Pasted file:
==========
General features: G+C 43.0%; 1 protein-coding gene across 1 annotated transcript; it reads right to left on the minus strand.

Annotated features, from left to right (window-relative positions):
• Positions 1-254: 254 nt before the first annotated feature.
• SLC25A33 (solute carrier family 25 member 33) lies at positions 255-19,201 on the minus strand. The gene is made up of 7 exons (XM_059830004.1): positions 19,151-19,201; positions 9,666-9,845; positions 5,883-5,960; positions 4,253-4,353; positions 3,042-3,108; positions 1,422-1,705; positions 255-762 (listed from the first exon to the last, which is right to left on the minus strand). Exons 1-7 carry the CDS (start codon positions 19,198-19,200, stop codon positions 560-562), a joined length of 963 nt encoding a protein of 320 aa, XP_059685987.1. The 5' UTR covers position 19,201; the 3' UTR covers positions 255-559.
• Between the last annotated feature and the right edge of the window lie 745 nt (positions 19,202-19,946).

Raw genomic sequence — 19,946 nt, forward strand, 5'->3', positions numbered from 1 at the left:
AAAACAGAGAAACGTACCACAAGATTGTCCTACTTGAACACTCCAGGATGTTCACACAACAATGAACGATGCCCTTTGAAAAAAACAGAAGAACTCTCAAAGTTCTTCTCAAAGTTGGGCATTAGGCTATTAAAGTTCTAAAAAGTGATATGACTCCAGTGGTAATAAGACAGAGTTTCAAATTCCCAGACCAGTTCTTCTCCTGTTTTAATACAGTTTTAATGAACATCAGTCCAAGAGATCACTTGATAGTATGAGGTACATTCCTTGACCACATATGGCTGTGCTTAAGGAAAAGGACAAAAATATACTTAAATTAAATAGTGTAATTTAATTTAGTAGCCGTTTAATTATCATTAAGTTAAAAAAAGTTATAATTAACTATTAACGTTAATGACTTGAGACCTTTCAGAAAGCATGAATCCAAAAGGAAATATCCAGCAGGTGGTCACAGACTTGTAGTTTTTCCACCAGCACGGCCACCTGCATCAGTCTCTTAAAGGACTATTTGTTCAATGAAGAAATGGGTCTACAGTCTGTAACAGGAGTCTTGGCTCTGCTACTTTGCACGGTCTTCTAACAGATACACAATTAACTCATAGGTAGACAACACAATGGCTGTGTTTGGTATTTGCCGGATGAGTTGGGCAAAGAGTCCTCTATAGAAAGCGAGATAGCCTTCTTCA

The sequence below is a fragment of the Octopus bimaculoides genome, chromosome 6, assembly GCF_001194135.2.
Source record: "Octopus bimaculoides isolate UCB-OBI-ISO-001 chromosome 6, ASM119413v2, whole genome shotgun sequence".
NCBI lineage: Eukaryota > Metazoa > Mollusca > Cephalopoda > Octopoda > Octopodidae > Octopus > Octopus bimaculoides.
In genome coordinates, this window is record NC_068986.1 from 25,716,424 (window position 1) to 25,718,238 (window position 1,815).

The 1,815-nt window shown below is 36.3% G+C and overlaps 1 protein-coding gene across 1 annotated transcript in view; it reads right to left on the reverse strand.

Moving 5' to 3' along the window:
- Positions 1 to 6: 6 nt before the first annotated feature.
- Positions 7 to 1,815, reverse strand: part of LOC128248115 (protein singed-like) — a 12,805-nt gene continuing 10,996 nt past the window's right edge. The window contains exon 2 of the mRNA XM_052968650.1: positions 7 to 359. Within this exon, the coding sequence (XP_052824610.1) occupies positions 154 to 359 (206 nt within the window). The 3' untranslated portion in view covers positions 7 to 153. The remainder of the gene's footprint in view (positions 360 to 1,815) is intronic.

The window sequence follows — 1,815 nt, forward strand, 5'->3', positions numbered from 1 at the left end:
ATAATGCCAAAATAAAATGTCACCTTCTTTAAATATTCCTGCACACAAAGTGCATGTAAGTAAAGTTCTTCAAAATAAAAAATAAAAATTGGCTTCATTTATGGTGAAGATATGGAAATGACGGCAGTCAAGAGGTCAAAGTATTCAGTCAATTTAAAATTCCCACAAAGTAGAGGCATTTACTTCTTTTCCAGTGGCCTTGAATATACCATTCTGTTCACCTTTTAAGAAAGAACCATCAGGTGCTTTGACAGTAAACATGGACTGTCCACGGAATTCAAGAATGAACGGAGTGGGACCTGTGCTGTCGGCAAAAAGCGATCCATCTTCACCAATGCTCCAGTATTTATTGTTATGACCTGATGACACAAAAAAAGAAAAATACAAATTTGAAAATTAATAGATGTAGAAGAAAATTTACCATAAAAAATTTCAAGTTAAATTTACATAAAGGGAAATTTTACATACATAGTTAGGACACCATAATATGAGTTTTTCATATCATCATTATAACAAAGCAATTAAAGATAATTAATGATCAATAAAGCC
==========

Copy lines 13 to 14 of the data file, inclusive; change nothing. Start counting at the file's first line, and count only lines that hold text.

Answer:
Moving 5' to 3' along the window:
- Positions 1 to 6: 6 nt before the first annotated feature.